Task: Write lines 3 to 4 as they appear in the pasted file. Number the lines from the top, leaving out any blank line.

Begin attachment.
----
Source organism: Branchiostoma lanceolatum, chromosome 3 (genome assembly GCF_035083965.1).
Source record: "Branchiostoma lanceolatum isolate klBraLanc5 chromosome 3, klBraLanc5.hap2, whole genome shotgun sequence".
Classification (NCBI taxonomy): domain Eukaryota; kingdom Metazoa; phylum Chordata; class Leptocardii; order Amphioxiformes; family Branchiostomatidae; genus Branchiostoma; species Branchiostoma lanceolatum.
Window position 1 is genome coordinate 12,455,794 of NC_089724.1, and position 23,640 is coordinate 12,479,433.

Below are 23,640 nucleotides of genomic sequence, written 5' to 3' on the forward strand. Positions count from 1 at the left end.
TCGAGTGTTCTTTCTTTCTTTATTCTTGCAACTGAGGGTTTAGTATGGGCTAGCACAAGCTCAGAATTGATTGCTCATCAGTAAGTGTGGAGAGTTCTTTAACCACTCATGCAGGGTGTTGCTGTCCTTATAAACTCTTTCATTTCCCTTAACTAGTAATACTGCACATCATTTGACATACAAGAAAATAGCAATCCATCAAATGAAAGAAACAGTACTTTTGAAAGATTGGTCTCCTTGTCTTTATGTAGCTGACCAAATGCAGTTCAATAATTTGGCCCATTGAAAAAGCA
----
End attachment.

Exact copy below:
Classification (NCBI taxonomy): domain Eukaryota; kingdom Metazoa; phylum Chordata; class Leptocardii; order Amphioxiformes; family Branchiostomatidae; genus Branchiostoma; species Branchiostoma lanceolatum.
Window position 1 is genome coordinate 12,455,794 of NC_089724.1, and position 23,640 is coordinate 12,479,433.